24 “But in those days, following that distress,
“‘the sun will be darkened,
and the moon will not give its light;
25 the stars will fall from the sky,
and the heavenly bodies will be shaken.’
26 “At that time people will see the Son of Man coming in clouds with great power and glory. 27 And he will send his angels and gather his elect from the four winds, from the ends of the earth to the ends of the heavens.
28 “Now learn this lesson from the fig tree: As soon as its twigs get tender and its leaves come out, you know that summer is near. 29 Even so, when you see these things happening, you know that it is near, right at the door. 30 Truly I tell you, this generation will certainly not pass away until all these things have happened. 31 Heaven and earth will pass away, but my words will never pass away.
(Mark 13:24-31 NIV)
As a quick review, Jesus has been answering His disciples’ questions about the timing of the Temple’s destruction, and the warning signs that will be associated with its impending doom.
Jesus has given His disciples some general instructions regarding their relationship with Him; namely, that they will be persecuted and betrayed, just as He will be. Jesus also gives His disciples some specific instructions on what to do when these warning signs come to pass.
In today’s text, Jesus jumps to the time beyond the destruction of the Temple to the arrival of Messiah (vv. 24-27), then brings the conversation back to the present (vv. 28-31).
In verses 24-27, Jesus answers His disciples’ inevitable question that will come next – “When will You come back as Messiah, Jesus? When will You set up Your kingdom? What signs will precede that event?”
In verse 24, Jesus says “following that distress”, meaning that He will come back at some time following the destruction of the Temple. Jesus then lays out some signs that will take place to mark the coming of the Lord. These signs will not be tied to people, like the human events that Jesus described in verses 14-21. Instead, these events will be tied to celestial (heavenly) events – the sun, the moon, and the stars. The scope will be universal, and all will see. Jesus alludes to a number of Old Testament scriptures in verses 24-25 but does not quote any of them directly.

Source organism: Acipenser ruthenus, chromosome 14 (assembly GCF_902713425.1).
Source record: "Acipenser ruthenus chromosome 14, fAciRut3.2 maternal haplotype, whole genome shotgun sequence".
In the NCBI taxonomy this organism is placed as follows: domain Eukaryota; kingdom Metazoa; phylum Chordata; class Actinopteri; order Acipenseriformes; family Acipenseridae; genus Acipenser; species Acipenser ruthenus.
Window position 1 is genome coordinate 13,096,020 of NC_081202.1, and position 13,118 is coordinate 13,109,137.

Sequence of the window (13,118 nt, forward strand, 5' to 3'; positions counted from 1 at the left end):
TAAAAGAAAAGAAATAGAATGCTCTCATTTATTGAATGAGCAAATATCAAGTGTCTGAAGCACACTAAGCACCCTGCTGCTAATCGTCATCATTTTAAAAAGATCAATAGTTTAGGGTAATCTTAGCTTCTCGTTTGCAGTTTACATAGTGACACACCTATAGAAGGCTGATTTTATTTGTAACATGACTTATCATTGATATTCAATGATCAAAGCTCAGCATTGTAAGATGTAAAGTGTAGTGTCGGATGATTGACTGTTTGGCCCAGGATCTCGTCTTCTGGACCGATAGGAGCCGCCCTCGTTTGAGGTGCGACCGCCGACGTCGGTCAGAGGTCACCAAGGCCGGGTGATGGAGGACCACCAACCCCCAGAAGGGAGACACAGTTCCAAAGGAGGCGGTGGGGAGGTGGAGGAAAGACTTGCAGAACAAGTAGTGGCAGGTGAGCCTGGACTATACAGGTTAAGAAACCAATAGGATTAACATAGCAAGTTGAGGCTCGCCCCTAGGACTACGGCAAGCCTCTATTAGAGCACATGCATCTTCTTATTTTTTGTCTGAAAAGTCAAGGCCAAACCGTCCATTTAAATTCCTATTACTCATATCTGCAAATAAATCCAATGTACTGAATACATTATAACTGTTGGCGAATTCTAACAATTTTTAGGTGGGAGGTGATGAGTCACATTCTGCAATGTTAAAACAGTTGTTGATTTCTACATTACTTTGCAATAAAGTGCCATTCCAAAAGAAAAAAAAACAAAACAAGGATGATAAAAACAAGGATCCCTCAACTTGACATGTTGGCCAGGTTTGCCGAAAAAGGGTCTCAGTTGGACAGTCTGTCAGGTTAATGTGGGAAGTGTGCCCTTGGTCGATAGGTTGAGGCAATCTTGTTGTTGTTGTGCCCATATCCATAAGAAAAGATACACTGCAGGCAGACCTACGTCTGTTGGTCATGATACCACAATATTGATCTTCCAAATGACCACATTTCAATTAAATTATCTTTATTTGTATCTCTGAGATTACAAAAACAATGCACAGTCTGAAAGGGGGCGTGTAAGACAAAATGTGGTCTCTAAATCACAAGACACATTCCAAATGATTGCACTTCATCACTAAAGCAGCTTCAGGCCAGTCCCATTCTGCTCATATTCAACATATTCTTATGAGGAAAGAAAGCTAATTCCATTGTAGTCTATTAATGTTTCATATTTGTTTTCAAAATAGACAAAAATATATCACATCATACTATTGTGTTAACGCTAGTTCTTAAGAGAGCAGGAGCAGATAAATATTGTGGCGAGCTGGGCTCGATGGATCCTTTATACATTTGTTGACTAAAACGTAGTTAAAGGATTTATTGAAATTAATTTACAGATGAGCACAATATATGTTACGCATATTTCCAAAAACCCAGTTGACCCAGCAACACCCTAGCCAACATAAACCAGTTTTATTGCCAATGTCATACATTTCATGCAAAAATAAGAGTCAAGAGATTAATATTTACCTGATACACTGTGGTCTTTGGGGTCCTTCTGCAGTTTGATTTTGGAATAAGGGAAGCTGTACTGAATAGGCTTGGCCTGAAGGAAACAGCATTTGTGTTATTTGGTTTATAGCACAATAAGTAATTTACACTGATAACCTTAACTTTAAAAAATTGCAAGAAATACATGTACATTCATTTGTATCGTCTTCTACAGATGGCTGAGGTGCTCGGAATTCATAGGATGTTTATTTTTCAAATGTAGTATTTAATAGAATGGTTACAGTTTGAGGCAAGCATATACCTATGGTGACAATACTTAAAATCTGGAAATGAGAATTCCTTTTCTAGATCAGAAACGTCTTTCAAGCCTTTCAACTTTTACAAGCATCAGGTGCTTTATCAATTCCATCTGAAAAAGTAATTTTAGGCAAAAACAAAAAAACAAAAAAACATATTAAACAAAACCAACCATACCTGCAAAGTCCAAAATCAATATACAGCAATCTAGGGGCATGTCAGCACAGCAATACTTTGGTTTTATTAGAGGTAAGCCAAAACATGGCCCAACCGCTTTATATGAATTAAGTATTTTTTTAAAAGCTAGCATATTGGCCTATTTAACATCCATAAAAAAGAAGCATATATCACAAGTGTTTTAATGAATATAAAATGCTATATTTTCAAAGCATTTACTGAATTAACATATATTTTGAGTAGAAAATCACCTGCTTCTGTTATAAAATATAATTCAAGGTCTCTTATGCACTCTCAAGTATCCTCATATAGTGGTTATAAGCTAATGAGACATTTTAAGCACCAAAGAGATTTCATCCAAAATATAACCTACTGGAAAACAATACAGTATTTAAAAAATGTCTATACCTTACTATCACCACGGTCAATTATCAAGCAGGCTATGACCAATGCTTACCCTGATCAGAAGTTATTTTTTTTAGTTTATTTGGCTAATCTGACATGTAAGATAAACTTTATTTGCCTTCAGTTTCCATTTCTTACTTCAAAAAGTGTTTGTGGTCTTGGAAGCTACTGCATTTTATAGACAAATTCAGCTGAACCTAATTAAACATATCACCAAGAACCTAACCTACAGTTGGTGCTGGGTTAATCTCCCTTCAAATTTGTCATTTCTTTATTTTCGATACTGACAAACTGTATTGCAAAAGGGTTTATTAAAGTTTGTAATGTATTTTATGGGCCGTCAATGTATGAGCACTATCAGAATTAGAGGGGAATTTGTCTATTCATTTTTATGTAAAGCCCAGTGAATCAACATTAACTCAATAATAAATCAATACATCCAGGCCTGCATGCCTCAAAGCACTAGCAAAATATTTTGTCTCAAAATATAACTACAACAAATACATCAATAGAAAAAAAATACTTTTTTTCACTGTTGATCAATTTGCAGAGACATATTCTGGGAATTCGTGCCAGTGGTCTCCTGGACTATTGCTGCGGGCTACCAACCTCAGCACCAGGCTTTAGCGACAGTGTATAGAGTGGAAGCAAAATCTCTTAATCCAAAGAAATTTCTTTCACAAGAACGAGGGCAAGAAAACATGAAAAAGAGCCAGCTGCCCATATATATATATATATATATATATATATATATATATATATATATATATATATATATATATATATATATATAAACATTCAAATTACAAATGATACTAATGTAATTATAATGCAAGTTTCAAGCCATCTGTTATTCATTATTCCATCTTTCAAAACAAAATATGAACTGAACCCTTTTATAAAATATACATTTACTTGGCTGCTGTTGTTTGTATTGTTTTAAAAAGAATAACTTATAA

Jesus said that He would send His angels to gather the elect (those that choose to follow Him) from the uttermost parts of the earth, a task that only God could do. The central gathering point will no longer be Israel, Jerusalem, or even the Temple; the Son of Man (Jesus, the Messiah) will be the central figure.
Just as quickly as Jesus jumped to the distant future, He returns to the present. Still in the Mount of Olives, Jesus likely grabbed the branch of a nearby fig tree and used it as a living illustration. Just as the new foliage on a fig tree marks the coming of summer, so the signs called out in verses 5 – 23 will represent the imminent siege against Jerusalem and the destruction of the Temple.
Jesus goes on to say that the current generation will see the persecution, betrayal, and the other events Jesus described, including the destruction of the Temple.
Jesus goes on to say that while all these events will take place, including the destruction of the heavens (sun, moon, and stars in vv. 24-25), His words will never pass away.
May we take comfort in Jesus’ words, that even though the world as we know it may pass away, and we will suffer as Christ did, He will come again to gather us (as His followers) one day. It may be today, it may not be in our lifetime, but He has promised to hold things together until that time so that His Word may be shared around the world.
The Apostle Paul sums up this truth of Christ’s supremacy so well:
15 The Son is the image of the invisible God, the firstborn over all creation. 16 For in him all things were created: things in heaven and on earth, visible and invisible, whether thrones or powers or rulers or authorities; all things have been created through him and for him. 17 He is before all things, and in him all things hold together. 18 And he is the head of the body, the church; he is the beginning and the firstborn from among the dead, so that in everything he might have the supremacy.19 For God was pleased to have all his fullness dwell in him, 20 and through him to reconcile to himself all things, whether things on earth or things in heaven, by making peace through his blood, shed on the cross.
(Colossians 1:15-20 NIV)